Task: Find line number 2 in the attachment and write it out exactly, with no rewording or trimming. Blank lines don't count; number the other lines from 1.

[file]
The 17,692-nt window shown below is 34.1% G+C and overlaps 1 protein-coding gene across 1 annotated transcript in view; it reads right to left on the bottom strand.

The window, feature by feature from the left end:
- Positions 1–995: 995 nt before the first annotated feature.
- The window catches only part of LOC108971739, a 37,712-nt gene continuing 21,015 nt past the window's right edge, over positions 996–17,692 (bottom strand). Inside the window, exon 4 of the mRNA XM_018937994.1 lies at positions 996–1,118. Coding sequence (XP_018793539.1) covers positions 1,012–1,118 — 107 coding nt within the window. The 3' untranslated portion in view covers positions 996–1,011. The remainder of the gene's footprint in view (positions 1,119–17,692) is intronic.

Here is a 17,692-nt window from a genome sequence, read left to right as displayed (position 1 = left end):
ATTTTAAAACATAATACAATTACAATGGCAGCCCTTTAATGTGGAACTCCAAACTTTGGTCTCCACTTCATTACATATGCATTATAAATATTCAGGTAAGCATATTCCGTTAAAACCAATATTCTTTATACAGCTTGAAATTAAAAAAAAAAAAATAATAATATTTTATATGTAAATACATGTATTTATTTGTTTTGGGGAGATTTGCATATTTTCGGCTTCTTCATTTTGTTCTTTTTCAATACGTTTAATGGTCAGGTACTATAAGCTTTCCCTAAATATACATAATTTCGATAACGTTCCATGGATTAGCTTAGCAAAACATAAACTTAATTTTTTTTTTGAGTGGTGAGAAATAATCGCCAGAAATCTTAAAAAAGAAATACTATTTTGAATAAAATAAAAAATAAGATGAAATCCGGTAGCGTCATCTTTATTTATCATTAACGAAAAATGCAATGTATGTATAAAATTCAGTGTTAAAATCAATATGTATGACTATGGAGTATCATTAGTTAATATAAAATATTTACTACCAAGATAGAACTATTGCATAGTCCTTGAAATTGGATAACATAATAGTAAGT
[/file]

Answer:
The window, feature by feature from the left end: